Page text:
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2011 Annual Meeting Abstracts

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Long Term Outcomes of Nasal Reconstruction Using the Expanded Forehead Flap: 45 Consecutive Cases
Gaurav Bharti, MD, Louis Argenta, MD, Anthony Defranzo, MD, James Thompson, MD, Joseph Molnar, MD, Lisa David, MD, Malcolm Marks, MD.
Wake Forest University Baptist Medical Center, Winston Salem, NC, USA.

PURPOSE: In its central location, the nose provides important aesthetic and functional value to the human face. Nasal deformities can occur secondary to resection of cutaneous neoplasms, trauma, burns, and congential defects. These deformities can present more than just an aesthetic challenge but a functional one as well. Therefore the goal of reconstruction must be to address both the aesthetic outcome and the functionality of the reconstructed nose, while limiting donor site morbidity. The forehead flap has been a reliable and time tested donor site for such a reconstruction. However, in some circumstances the classic forehead flap may not provide enough tissue for reconstruction without resulting in an open wound or skin graft on the forehead. With the use of an expanded forehead flap, the donor flap size can be maximized, while minimizing the morbidity of the donor site. Utilizing the expanded forehead flap with a rigid underlying framework, one can create a large, thin, and pliable skin envelope that resists contracture after inset. We present our experience of total nasal reconstruction with the expanded forehead flap technique.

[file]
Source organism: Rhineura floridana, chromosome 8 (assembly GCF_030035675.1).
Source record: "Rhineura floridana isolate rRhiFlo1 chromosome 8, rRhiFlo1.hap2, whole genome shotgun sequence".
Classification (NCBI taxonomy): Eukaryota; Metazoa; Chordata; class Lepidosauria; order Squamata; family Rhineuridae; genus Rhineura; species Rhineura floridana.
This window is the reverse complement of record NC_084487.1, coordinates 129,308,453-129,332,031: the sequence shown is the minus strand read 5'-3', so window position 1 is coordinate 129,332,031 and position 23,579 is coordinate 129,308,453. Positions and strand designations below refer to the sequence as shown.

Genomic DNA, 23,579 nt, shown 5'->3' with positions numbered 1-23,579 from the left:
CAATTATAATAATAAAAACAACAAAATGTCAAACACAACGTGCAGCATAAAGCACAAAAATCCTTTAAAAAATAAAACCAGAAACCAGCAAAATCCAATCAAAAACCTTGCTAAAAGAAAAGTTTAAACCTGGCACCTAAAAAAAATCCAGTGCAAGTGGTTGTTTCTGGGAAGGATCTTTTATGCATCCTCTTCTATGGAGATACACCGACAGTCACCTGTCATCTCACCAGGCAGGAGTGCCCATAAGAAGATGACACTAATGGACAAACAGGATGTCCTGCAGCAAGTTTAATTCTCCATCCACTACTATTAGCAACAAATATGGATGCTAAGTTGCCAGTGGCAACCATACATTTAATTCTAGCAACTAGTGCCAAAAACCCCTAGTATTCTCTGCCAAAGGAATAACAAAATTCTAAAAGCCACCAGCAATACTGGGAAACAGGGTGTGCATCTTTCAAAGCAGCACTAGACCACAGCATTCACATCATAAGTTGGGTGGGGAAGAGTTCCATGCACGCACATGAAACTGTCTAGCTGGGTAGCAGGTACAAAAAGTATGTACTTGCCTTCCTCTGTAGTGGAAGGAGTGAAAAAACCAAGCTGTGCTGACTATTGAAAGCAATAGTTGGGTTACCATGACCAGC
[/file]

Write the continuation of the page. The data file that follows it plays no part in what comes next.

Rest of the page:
METHODS: This IRB approved retrospective study included a consecutive series of forty-five patients over a twenty five year period (1985-2010) that underwent nasal reconstruction with the expanded forehead flap technique. All patients underwent a three-stage procedure. Information obtained from chart review included age, gender, etiology of nasal defect, past medical history, complications, and aesthetic outcomes of the reconstructed nose and donor site. Our follow up time ranged from 1 to 23 years.

RESULTS: We performed forty-five nasal reconstructions with expanded forehead flaps between 1985 and 2010. There were forty adults, and five children. All patients tolerated the staged procedures well, and all expanded forehead flaps survived after rotation. All donor sites were closed primarily after transposition of the forehead flap. There were no reports of significant shrinkage or contracture formation requiring reoperation in any of the cases. With the exception of a single patient, all patients required at least one minor revision after inset. Complications included mild columellar retraction in three patients, nostril stenosis in four patients, exposure of the cantilevered bone graft requiring operative repair in three patients, and one infection which was controlled with debridement and oral antibiotics. All patients reported a high level of functional and aesthetic satisfaction.

CONCLUSION: We conclude that the expanded forehead flap is a reliable option in nasal reconstruction with minimal donor site morbidity. The expanded flap provides a thin pliable skin envelope with a very high success rate and excellent longevity. Utilizing a rigid underlying framework with a cantilever bone or cartilage graft, the expanded forehead flap for nasal reconstruction retains its contour and does not retract.


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